Midterms

One of the biggest news items of the past week was the Midterm elections. Voters elected 36 state governors, 36 Senators, and all 435 members of the House of Representatives. The Republicans took 7 seats that are currently held by Democrats in the Senate, and now have 53 seats in the Senate; with one seat from Louisiana still up for grabs. However, most bills need 60 votes to pass, so they will need bipartisan support to pass legislation. They also have increased their majority in the House to at least 245 seats. They also won the majority of the gubernatorial races. Even in states where Democrats were expected to win, the races came down to the wire. For example, in Virginia, the Senate race between Senator Mark Warner and Republican candidate Ed Gillespie was expected to be a sure win for the Democrats. The race is within half a percentage point and will likely go to a recount.

With this win, Senator Mitch McConnell is expected to be the Majority leader and Sen. Richard Shelby is likely to be the next chairman of the Senate Banking Committee. Shelby is a harsh critic of Fannie Mae and Freddie Mac. The current chairman, Sen. Tim Johnson, is retiring; which leaves four possible choices to be the lead Democrat on the committee. However, it is expected that Sen. Sherrod Brown will become the ranking member. He, along with Shelby, is a critic of the “too big to fail” institutions. It is also expected that the Dodd-Frank Act will come under scrutiny with the new leadership and it is likely that some provisions of the Act could be repealed.

In other news, Jobless Claims fell again. The 4-week moving average fell by 2,250 and is the second lowest since the Great Depression. U.S. Productivity increased 2 percent. Output of goods and services increased by a seasonally adjusted 4.4 percent. The ADP Jobs Report showed an increase of hiring over September. The private sector added 230,000 jobs. The U.S. Trade Deficit grew 7.6 percent – about $3 billion – in September. This reflects slower growth in the economies of U.S. trading partners. The Federal Reserve released the latest home equity holdings quarterly data. Construction spending fell .4 percent in September according to the U.S. Commerce Department. U.S. Auto Sales were slightly higher in October. U.S. manufacturers increased production to their highest level in ten years. The ISM Manufacturing Index rose to 59 percent from 56 percent last month. The ISM’s New-Orders Index also was up 5.8 percent from September.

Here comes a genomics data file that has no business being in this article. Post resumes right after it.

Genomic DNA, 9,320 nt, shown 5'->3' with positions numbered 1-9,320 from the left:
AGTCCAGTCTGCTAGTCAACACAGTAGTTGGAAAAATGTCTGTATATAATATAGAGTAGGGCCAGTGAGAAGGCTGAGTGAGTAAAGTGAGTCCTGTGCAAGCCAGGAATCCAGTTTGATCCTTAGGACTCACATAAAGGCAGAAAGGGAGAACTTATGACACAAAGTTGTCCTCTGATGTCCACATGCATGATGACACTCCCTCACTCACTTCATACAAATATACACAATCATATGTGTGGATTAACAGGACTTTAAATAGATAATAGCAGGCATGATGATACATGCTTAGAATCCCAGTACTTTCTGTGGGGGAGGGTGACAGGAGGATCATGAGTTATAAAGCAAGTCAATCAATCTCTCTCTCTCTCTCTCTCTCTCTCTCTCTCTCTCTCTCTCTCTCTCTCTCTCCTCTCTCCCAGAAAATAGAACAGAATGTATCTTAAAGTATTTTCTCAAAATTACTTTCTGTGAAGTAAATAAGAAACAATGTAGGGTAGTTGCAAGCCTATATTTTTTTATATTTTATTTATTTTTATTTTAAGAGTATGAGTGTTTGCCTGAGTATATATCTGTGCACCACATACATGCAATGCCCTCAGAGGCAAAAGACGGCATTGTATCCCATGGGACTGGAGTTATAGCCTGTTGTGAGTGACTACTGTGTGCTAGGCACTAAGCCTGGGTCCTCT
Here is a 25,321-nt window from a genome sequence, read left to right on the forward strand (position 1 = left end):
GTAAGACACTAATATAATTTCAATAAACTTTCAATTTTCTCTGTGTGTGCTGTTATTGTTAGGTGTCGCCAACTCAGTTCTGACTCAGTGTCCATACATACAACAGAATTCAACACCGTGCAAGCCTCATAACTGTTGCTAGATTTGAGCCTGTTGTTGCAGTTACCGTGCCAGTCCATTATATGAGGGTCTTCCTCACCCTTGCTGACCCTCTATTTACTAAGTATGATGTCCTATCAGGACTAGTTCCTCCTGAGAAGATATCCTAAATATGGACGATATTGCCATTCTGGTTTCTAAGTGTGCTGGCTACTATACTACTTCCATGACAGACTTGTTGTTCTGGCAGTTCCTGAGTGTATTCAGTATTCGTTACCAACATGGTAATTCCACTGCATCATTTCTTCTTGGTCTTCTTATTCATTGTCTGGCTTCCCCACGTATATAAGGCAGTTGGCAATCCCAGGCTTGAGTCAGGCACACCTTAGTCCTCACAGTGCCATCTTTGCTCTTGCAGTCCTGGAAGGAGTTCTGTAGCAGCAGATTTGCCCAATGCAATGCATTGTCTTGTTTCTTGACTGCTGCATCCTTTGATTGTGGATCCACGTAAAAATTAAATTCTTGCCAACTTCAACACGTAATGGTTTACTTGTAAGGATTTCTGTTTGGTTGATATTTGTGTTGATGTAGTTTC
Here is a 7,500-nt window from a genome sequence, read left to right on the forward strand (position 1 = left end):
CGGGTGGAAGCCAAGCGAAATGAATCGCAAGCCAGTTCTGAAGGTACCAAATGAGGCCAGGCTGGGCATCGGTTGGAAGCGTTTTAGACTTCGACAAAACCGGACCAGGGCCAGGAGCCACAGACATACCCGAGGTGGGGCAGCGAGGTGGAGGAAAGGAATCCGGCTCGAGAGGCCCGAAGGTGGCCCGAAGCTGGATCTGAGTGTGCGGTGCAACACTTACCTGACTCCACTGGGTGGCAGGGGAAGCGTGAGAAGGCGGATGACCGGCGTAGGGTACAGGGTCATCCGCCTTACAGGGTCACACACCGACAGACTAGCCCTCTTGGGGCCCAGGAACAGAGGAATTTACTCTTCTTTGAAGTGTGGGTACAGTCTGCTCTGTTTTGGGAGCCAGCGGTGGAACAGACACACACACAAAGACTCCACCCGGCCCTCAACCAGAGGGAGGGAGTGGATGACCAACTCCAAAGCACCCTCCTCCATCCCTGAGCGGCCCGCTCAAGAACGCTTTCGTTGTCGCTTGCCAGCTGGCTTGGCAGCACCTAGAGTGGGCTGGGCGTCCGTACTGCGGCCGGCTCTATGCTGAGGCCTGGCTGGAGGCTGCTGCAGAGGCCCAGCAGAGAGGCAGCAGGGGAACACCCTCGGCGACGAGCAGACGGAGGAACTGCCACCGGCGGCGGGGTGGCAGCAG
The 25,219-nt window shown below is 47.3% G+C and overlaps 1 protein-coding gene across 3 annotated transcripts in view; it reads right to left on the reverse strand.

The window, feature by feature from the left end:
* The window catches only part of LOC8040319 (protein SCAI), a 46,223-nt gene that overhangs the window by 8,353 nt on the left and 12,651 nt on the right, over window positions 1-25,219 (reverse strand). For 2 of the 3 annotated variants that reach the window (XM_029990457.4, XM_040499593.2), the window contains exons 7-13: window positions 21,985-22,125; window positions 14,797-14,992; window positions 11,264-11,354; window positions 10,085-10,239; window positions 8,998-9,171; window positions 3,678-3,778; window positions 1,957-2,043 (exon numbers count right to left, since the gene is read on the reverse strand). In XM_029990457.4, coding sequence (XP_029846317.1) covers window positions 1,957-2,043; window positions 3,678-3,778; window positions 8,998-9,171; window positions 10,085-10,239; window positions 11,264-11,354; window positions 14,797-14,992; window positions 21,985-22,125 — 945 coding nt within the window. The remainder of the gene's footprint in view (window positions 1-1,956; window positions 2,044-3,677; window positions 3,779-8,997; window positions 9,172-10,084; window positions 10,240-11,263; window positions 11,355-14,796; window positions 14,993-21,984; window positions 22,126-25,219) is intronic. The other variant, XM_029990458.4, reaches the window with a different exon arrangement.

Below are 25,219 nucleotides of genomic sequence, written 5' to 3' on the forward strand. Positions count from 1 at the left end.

Mortgage Credit Availability was down again in October. The Mortgage Credit Availability index fell 2.5 percent in October. The Mortgage Bankers Association said that this drop was due to a special loan program ending. This program was for REO sales and likely ended because of a smaller amount of REO properties for sale.

The U.S. added 214,000 jobs in October, slightly less than what was anticipated. Unemployment dropped to 5.8 percent. Despite unemployment being at a six year low, Americans wages are fairly static. Average Hourly Wages rose 3 cents in October. The average increase is approximately 2 percent.

In equities, the Dow Jones closed at a record high, 17,574. Friday marked the third day in a row it closed at a record high, and finished the week up 1 percent. Monster was a big mover and up 8 percent on Friday on better than expected profits. Sears Holding Corp jumped 31 percent on news that it was looking into forming a real estate investment trust to improve its balance sheet.

This week should be a slower week, especially with Veteran’s Day on Tuesday. Some of the reports coming out in the latter part of the week are: The NFIB Small Business Index, Weekly Jobless Claims, Retail Sales, and Consumer Sentiment.

We would like to thank all Veterans for their service and sacrifices!

 

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